Vasti Control of Patellofemoral Kinematics in Asymptomatic Volunteer
- Patellofemoral pain syndrome is one of the most common knee problems. It is characterized by pain in the front of the knee that is aggravated by deep knee flexion, prolonged sitting, and repetitive movement. The most widely accepted theory regarding the source of this pain is that a force imbalance around the knee puts extra stress on the area, leading to pain.
- Researchers are interested in learning more about the muscle groups around the knee to better understand the causes of knee pain.
- To obtain more information on how muscles, tendons, and bones work together to cause motion in the knee, both in the normal state and after immobilizing certain muscles around the knee.
- Healthy individuals between the ages of 18 and 55, who have no current or chronic muscle, bone, or joint problems and who have no implants or other problems that would prevent them from receiving a magnetic resonance imaging (MRI) scan.
- This protocol will be carried out over two visits, both of which will involve using standard MRI sequences to look at the knee at rest and in motion.
- The first part will examine the knee under its natural state, with a standard MRI scan of the knee both at rest and in motion.
- The second part will involve temporarily reducing the force producing capabilities of one of the extensor muscles in the knee. To do so, study doctors will inject lidocaine into the muscle, which will temporarily (for approximately 2 hours) block the force producing capacity of this muscle, and then perform the MRI scan.
Patellofemoral Pain Syndrome
|Study Design:||Time Perspective: Prospective|
|Official Title:||Vasti Control of Patellofemoral Kinematics in Asymptomatic Volunteers|
|Study Start Date:||August 2009|
Patellofemoral pain syndrome is one of the most common problems of the knee. It is characterized by anterior knee pain that is aggravated by deep knee flexion, prolonged sitting, and repetitive flexion/extension. The most widely accepted theory in regards to the source of this pain is that a force imbalance around the knee leads to static patellofemoral malalignment and dynamic patellofemoral maltracking. In turn, this malalignment and maltracking lead to elevated joint contact stresses, which ultimately leads to patellofemoral pain. Current understanding of patellofemroal maltracking is typically focused on static 2D alignment (lateral tilt and displacement). Yet, patellofemoreal pain is most often exacerbated during dynamic events and the patella has complete six degrees of freedom in its movement. More recent studies have been able to quantify patellofemoral kinematics during volitional dynamic tasks and demonstrate that the maltracking problem is more complex than originally postulated. Specifically, in patients with patellofemoral pain, altered kinematics are not limited to excessive patellar lateral translation and tilt, but include excessive patellar superior translation along with excessive flexion and varus rotation. Although these results are useful in demonstrating how specific maltracking patterns could lead to patellofemoral pain, they do not present any associations between a potentially altered force balance around the knee and the observed maltracking patterns. Therefore, the overall goal of this work is to determine the specific sources of maltracking patterns in patellofemoral pain. As part of this overall goal, the purpose of this study is to determine how the loss of force in the vasti medialis muscle alters the dynamic control of patellar kinematics.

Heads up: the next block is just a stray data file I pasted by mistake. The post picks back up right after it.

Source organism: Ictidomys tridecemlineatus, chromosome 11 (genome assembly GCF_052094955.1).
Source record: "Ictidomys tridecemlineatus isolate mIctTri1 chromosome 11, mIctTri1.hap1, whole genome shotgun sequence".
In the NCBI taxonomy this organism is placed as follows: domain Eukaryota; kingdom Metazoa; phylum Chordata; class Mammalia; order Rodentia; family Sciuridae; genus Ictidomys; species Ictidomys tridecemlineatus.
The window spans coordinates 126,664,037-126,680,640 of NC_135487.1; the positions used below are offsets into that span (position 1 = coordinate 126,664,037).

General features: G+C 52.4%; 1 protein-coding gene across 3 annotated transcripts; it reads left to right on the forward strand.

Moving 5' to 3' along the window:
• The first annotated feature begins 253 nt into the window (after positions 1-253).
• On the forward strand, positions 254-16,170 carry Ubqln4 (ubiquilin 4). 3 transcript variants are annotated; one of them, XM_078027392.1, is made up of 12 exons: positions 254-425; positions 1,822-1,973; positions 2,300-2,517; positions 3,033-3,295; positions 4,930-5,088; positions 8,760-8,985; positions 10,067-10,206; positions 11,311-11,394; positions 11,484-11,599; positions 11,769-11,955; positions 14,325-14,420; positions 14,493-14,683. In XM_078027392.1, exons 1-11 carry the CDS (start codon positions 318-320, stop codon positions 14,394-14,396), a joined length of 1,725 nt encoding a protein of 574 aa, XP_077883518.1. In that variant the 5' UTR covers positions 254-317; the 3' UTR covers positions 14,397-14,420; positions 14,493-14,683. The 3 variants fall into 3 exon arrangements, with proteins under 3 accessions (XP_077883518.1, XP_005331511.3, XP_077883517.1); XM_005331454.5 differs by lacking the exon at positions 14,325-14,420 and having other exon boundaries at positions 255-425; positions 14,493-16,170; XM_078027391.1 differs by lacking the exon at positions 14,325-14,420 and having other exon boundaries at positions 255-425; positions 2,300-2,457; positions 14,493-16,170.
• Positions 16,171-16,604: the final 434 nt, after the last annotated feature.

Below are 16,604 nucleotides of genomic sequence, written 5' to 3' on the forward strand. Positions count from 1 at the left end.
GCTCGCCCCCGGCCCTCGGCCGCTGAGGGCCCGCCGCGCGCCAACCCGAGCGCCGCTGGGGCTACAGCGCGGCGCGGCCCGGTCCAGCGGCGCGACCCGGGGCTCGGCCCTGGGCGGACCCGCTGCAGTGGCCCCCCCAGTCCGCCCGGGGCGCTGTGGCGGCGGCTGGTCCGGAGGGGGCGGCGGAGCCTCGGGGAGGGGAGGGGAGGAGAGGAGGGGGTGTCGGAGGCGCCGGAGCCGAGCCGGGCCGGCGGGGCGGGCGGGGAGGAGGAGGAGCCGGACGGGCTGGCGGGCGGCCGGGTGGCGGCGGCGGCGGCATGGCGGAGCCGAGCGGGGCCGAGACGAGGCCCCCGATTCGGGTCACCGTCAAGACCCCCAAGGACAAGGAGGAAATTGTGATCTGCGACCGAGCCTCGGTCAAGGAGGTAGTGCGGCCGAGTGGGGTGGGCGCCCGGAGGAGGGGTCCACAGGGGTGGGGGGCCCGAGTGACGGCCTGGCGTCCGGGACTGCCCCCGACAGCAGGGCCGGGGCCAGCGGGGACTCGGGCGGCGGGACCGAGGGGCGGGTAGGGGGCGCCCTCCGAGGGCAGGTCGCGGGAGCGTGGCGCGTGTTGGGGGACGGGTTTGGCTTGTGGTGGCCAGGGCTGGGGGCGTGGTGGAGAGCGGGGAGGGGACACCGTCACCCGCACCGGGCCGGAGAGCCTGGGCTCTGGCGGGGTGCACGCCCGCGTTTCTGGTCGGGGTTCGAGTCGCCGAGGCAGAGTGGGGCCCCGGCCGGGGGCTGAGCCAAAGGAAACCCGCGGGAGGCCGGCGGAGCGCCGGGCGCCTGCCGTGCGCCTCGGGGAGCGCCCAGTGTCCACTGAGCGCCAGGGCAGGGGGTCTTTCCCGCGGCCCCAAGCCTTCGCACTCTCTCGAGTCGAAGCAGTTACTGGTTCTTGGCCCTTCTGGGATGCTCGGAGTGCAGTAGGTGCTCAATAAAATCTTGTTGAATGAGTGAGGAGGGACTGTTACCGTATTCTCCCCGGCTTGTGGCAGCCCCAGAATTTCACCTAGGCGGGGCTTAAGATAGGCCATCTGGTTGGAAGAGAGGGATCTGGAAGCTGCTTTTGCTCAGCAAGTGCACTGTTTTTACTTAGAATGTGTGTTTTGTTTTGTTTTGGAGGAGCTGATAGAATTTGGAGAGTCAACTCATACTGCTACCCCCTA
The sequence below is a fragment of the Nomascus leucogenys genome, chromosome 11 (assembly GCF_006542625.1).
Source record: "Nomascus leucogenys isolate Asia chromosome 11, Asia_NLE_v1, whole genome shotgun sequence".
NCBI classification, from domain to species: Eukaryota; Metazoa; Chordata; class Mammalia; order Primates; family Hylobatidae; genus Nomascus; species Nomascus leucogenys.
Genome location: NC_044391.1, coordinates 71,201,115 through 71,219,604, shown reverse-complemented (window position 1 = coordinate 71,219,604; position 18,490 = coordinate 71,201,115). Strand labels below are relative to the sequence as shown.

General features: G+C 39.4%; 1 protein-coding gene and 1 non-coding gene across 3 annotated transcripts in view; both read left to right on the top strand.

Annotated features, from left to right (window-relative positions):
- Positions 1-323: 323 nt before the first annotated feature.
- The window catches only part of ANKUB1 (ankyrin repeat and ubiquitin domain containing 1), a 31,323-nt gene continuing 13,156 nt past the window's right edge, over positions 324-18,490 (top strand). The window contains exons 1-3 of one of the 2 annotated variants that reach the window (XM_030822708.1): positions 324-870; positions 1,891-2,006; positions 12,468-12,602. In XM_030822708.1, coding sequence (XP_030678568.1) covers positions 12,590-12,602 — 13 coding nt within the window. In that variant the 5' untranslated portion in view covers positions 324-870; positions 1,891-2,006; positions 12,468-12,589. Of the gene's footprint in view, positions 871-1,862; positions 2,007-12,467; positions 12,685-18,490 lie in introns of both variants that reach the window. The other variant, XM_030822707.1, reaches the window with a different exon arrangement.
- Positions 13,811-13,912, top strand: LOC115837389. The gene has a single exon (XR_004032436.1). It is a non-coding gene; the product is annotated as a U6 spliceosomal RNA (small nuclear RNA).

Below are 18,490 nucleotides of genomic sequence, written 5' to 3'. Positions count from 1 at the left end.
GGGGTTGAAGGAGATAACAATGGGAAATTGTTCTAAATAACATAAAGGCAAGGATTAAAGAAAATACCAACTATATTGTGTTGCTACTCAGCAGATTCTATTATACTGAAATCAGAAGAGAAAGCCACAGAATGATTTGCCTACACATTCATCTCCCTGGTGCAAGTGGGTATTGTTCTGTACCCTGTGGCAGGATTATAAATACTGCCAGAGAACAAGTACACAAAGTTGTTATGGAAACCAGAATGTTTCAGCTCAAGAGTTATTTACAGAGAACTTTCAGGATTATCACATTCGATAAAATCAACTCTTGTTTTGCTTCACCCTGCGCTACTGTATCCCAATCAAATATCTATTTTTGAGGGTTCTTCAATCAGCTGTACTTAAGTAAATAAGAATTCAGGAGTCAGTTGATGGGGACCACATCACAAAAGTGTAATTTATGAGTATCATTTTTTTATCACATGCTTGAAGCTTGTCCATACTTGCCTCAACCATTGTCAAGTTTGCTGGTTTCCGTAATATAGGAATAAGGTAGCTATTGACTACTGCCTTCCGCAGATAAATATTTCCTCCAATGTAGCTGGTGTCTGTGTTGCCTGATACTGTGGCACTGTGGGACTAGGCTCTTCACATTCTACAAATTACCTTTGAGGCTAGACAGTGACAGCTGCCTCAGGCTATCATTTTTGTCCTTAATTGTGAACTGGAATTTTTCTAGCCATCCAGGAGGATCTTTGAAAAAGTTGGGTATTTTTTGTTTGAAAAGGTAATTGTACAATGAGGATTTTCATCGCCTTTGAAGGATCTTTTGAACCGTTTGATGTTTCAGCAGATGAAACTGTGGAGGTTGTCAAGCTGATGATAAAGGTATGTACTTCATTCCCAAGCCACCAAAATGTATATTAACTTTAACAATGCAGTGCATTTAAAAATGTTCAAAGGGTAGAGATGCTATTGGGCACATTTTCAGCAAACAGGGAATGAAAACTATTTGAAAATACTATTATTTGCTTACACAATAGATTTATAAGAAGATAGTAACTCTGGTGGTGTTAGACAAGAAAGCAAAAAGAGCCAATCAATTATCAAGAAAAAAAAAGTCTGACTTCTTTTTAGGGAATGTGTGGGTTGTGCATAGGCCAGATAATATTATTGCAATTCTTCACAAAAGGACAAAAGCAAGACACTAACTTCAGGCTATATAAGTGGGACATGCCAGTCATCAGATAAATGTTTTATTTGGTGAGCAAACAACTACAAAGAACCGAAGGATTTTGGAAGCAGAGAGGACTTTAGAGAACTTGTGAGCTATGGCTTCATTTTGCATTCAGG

|United States, Maryland|
|National Institutes of Health Clinical Center, 9000 Rockville Pike|
|Bethesda, Maryland, United States, 20892|
|Principal Investigator:||Frances Gavelli, Ph.D.||National Institutes of Health Clinical Center (CC)|